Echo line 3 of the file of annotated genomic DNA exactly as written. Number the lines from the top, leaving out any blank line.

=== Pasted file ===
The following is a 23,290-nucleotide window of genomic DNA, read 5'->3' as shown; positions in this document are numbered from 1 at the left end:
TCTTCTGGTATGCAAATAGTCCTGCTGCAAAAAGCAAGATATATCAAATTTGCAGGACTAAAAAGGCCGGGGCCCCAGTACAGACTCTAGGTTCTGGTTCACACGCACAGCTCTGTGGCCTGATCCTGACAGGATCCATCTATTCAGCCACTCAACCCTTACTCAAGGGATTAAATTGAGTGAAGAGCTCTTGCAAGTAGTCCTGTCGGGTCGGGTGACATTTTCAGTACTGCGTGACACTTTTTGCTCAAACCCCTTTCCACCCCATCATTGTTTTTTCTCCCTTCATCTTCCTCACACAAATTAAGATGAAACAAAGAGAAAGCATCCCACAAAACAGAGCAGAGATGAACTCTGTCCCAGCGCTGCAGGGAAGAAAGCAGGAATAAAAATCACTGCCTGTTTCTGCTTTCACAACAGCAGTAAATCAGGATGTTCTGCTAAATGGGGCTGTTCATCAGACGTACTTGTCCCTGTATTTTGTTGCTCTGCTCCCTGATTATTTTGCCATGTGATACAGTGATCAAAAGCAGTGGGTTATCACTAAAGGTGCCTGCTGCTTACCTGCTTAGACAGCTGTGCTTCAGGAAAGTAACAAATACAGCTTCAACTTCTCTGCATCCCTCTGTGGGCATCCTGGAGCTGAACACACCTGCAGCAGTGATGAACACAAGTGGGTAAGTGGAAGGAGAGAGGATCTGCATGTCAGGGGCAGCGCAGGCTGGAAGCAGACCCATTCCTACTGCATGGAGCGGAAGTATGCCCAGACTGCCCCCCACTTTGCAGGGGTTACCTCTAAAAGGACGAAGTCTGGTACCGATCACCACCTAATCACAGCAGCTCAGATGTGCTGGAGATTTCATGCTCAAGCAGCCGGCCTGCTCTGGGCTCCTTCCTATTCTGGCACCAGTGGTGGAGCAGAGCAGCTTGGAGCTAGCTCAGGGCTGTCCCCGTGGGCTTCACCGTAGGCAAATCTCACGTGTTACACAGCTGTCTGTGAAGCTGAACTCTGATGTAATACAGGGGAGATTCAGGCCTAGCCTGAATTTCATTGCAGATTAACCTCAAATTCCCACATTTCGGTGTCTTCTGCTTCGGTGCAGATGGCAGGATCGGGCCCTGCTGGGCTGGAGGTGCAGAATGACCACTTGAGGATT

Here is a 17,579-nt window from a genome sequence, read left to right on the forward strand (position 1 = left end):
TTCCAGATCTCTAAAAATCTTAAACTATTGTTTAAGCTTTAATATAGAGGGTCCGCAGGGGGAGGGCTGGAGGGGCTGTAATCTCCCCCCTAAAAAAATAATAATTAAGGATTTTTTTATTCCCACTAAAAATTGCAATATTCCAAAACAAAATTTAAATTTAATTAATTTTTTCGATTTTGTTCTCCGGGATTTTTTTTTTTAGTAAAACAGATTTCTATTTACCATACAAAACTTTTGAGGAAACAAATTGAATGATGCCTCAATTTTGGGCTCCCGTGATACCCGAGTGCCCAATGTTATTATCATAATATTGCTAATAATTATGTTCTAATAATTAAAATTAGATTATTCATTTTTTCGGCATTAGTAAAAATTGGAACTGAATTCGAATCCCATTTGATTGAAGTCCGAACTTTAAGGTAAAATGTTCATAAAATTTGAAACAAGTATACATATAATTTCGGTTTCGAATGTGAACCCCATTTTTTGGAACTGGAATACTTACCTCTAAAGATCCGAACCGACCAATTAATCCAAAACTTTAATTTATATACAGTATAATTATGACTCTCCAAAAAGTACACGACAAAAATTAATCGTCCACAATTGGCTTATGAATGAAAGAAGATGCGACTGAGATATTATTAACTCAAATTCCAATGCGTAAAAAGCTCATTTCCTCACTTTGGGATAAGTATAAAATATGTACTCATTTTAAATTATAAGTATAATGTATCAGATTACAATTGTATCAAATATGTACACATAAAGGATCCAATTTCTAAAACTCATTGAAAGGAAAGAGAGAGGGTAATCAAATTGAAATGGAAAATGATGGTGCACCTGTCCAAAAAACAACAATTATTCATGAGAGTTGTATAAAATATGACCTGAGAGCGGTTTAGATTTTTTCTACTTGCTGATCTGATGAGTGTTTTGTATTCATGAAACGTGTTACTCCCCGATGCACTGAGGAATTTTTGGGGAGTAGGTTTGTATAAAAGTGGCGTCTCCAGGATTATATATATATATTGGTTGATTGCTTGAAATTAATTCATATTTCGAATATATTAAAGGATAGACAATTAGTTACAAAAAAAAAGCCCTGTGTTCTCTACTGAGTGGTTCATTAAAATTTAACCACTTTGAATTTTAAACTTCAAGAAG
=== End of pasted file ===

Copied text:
Here is a 17,579-nt window from a genome sequence, read left to right on the forward strand (position 1 = left end):